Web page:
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    Climate change increased extreme monsoon rainfall, flooding highly vulnerable communities in Pakistan
    (Journal Article, IOP Publishing, 2023-06-01) Otto, Friederike E. L.; Zachariah, Mariam; Saeed, F; Siddiqi, A; Kamil, S; Mushtaq, H; Arulalan, T; AchutaRao, K; Chaithra, ST; Barnes, C; Philip, S; Kew, S; Vautard, R; Koren, G; Pinto, I; Wolski, P; Vahlberg, M; Singh, R; Arrighi, J; van Aalst, M; Thalheimer, L; Raju, E; Li, S; Yang, W; Harrington, Luke J.; Clarke, B
    As a direct consequence of extreme monsoon rainfall throughout the summer 2022 season Pakistan experienced the worst flooding in its history. We employ a probabilistic event attribution methodology as well as a detailed assessment of the dynamics to understand the role of climate change in this event. Many of the available state-of-the-art climate models struggle to simulate these rainfall characteristics. Those that pass our evaluation test generally show a much smaller change in likelihood and intensity of extreme rainfall than the trend we found in the observations. This discrepancy suggests that long-term variability, or processes that our evaluation may not capture, can play an important role, rendering it infeasible to quantify the overall role of human-induced climate change. However, the majority of models and observations we have analysed show that intense rainfall has become heavier as Pakistan has warmed. Some of these models suggest climate change could have increased the rainfall intensity up to 50%. The devastating impacts were also driven by the proximity of human settlements, infrastructure (homes, buildings, bridges), and agricultural land to flood plains, inadequate infrastructure, limited ex-ante risk reduction capacity, an outdated river management system, underlying vulnerabilities driven by high poverty rates and socioeconomic factors (e.g. gender, age, income, and education), and ongoing political and economic instability. Both current conditions and the potential further increase in extreme peaks in rainfall over Pakistan in light of anthropogenic climate change, highlight the urgent need to reduce vulnerability to extreme weather in Pakistan.
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    'We felt that electricity': Writing-as-becoming in a high school writing class
    (Journal Article, Wiley, 2022-09-13) Rubin, Jessica
    Drawing from data generated in a high school creative writing class, this article presents experiences and moments from a classroom-sited research project that were considered through the theoretical perspective of response-able pedagogies. Using postqualitative methods, this analysis addresses two framing questions: How does turning attention towards the unfolding relations in a writing class illuminate some possibilities of response-able pedagogies? What becomes possible when the teaching of writing emphasises ‘becoming’ (rather than products/achievement)? In response to the first question, turning attention towards the unfolding relations in the class context made new ways of conceptualising writing possible: writing as following energies; writing as making; and writing as producing/traversing boundaries. Considered together, these interwoven practices contributed to the response-able pedagogy of writing-as-becoming. In response to question two, the response-able pedagogy of writing-as-becoming shifted the teaching emphasis from controlled outcomes to the affective experience of connection. This study shows the potential in reconsidering our commitment to teaching writing as (only) a process and to (also) imagine it as a means by which students can experience the vitality and joy of being present with others.
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    Evaluation of New Zealand estuarine water properties using remote sensing
    (Thesis, The University of Waikato, 2024-07) Shao, Zhanchao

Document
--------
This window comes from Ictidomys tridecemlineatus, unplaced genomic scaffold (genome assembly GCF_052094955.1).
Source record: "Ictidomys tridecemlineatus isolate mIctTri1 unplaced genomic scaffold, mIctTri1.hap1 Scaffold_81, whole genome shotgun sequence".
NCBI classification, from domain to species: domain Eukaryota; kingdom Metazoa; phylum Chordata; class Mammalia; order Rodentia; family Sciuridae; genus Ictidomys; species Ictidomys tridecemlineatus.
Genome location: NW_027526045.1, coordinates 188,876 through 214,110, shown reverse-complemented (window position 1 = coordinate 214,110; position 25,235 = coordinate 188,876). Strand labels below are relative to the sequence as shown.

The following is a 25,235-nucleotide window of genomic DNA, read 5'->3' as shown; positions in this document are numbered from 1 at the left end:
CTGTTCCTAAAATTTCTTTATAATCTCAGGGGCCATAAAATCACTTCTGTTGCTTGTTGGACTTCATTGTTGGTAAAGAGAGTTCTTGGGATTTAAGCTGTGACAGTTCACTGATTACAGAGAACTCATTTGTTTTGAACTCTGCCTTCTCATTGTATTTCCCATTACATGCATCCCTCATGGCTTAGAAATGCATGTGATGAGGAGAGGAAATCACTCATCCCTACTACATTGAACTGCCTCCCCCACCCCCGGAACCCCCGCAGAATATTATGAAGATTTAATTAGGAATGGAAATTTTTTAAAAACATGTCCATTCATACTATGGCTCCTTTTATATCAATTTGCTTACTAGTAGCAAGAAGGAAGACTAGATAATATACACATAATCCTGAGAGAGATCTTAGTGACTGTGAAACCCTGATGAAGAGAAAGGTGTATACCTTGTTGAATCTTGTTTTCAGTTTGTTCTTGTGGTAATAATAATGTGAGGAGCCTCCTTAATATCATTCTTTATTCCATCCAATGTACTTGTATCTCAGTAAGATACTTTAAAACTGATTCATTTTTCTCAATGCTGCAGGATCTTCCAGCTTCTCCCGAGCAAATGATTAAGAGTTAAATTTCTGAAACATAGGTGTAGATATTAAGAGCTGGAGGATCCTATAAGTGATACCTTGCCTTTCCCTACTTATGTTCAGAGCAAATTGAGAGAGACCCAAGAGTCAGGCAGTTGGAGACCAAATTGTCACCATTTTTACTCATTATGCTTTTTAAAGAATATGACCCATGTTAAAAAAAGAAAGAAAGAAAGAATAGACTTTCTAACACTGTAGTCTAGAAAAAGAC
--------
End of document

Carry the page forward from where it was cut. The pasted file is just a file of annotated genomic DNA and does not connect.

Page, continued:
Estuaries and shallow lagoons are the most productive marine systems in the world and contribute to the maintenance of coastal biodiversity by providing various unique habitats for aquatic species. However, due to the inputs of nutrients, sediments and pollutants from the surrounding landscape, light availability and primary productivity can be strongly restricted, which may trigger rapid ecological change over time and cause substantial loss of coastal flora and fauna. This thesis explores the use of Sentinel-2 remote sensing imagery to monitor water properties of shallow intertidal tidal estuaries, for the purposes of managing the estuaries of New Zealand. The first goal (Chapter 2) was to develop a method to remove the influence of water bottom substrate reflectance in order to detect the true water colour (represented by dominant wavelength) and diffuse attenuation coefficients from Sentinel-2 imagery, in the case study estuary of Tauranga Harbour. The new methodology used direct measurement of bottom reflectance of intertidal areas while exposed, and used a regression estimator to derive subtidal bottom reflectance from particle size (developed using the intertidal properties). The method required the water depth to be known (from LiDAR) and reflectance observations from multiple water depths (either extracted along transects or at the same location at different tides). The method was applied to all available Sentinel-2 images and showed seasonal fluctuations and strong correlations with chlorophyll-a, suspended sediments and coloured metal ions collected by the regional council monitoring programme. This methodology was then applied to 12 estuaries and the results were interpreted in terms of ecological changes (Chapter 5). The second goal (Chapter 3) was to detect the distribution or density of seagrass/sandflats (where microphytobenthos (MPB) thrive) and use this as a basis to estimate their gross primary productivity (GPP). The new methodology combined Sentinel-2 imagery, machine learning and literature-derived photosynthesis-irradiance (P – I) curves. The machine-learning model included (1) supervised classification with random forest to delineate seagrass and sandflat areas (2) and three machine learning regressions (artificial neural network (ANN), support vector machine (SVM) and random forest regression (RFR)) to predict the density of seagrass. The result showed ANN was the optimal algorithm to predict seagrass coverage. By adjusting the input water depth and light intensity, the methodology could be further developed to predict the response of seagrass and MPB to sea level rise. To counteract the negative impact of increased turbidity caused by coastal erosion and sediment resuspension due to sea level rise and climate change, controlling sediment loading in coastal waters could be an effective solution for maintaining current productivity throughout the entire harbour. Considering monitoring suspended sediment concentration (SSC) is essential for understanding the resilience of coastal wetlands, a prediction model in Chapter 4 consisting of satellite imagery, numerical simulation and machine learning was developed to enable continuous estimation of SSC. The prediction model included two steps: (1) comparing the Delft3D-derived SSC with corrected satellite data and using K-means classification to categorise the differences into classes; (2) developing a random forest regression model for each class to predict the satellite-derived SSC using Delft3D-derived SSC and other physical parameters. Comparison of the prediction model with in situ measurement showed high accuracy, and the model provided the basis for estimating the accumulated sediment in wetlands. The results showed strong sensitivity to different ways of accounting for incoming SSC supply coastal wetlands. Therefore, employing a model based on real-time observations, like the one developed here, would substantially improve sediment budget estimates in coastal wetlands. Dominant wavelength and diffuse attenuation coefficients (Kd) can form the basis of ecologically relevant indicators. Therefore, in Chapter 5, classification based on these two indicators was developed to cluster New Zealand estuaries with similar states into groups as a basis for management. The dominant wavelength and Kd were derived from the Sentinel-2 images using the seabed correction model developed in Chapter 2. Three groups, including less impacted, moderately impacted and highly impacted, were created which were in broad agreement with other in situ measurements and indicator models such as those focused on light availability and benthic health. Therefore, satellite-derived dominant wavelength and Kd can be two good indicators to reflect estuarine water properties for management.